Thanks for the comparison its intresting to hear. I'm wondering what the lengths of each are, I don't expect you to run out with a tape measure though, I'll have a mooch about. The BMW 1 series is not ugly enough for me to discount it (would look better with a lower roofline) but I can't see anyone calling it pretty unlike the Alfa, you're a lucky fella.
 

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The 1750GTV was WAY more expensive in its time than any of the equivalents mooted. Remember the 1750GTV was the same money, near as dammit as an E type Jag. So on todays equivalent it would be about £50-60k.

And it's difficult now to think of a car with the same technical specification superiority (Alloy twin cam engine, 5 speed box (when even porsche still had a 4 speed), Limited slip diff, etc and a race winning pedigree) compared to contemporary cars. And of course it sold in limited numbers so you were guaranteed even more exclusivity.

So I would put the comparison much higher spec. M3 BMW, Porsche Cayman or lower end 911. Yes, Lotus evora.

Actually it is really difficult to come up with a good equivalent because none of the above is totally satisfactory.
 
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Sorry but I'm not Slavishly looking for similar, just regretting its not east to buy a modern RWD coupe of a certain size. There is only me and my wify and we have various 3 series coupes, Audi TT quattro, S14 Nissan 200SX and an MX3 V6 which was just OK but not RWD.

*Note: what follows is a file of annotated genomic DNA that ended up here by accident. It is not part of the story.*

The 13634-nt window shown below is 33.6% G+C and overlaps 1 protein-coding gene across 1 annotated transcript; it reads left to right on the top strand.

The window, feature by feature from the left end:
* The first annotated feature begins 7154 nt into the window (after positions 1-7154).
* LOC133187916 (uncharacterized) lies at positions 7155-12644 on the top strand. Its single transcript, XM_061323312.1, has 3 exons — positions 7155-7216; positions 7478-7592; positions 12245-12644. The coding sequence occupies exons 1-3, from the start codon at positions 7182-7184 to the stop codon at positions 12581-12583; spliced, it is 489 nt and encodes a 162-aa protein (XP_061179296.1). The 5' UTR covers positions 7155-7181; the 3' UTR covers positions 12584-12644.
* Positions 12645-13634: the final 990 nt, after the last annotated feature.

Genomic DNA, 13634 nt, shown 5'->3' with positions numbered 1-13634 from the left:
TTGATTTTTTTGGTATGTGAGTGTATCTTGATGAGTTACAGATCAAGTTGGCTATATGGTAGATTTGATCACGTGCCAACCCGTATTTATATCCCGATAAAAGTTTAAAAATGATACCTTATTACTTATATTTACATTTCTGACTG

I was brought up on RWD Escorts and Cortinas and Capris and still hanker after RWD.

A 4-cylinder RWD 2+2? That'll be a BMW then? :confused:
Not much else really?

So the MX3 was a bit rubbish due to it's FWD configuration?
I'd have said that, coupled with passive four-wheel
steering, made it a cracking, safe and extremely fun car in the
bends. I never put mine over a corniche so was pretty
happy with it. As was everyone who borrowed it.
 

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Odd that, I've got both a 1750GTV and a 1 series coupe:D

I'd say give or take the fact that one of them is somewhat challenged in the looks department, they are quite alike in concept. Mines got the 2.0 Diesel lump in it, which doesn't really compare with the Twincam in the 1750 but that's progress for you:rolleyes:

You know it's quite interesting to compare too, though for this comparison I'm using my 2000GTV, which is a bit of cheat but...

Performance
Up to about 70 there's nothing in it, past that and the BM would pull away quickly. But if you drive the two back to back the Alfa feels quicker and throttle response is streets ahead.

Economy
Better not go there.....

Handling
The BM is probably one of the best handling cars around these days and it has forty years progress over the Alfa, but STILL the Alfa is more fun with it's LSD and delicate steering. To be fair though if I had to get from A to B quickest the BM would do it. (Bloody hope it should you might say too!)

Ride
Probably not much in it, you feel every little lump of gravel in the tarmac through the runflats on the BM, the 70 profile Tyres on the Alfa smooth all that out, but you really feel big lumps at the back when the live axle lifts and drops.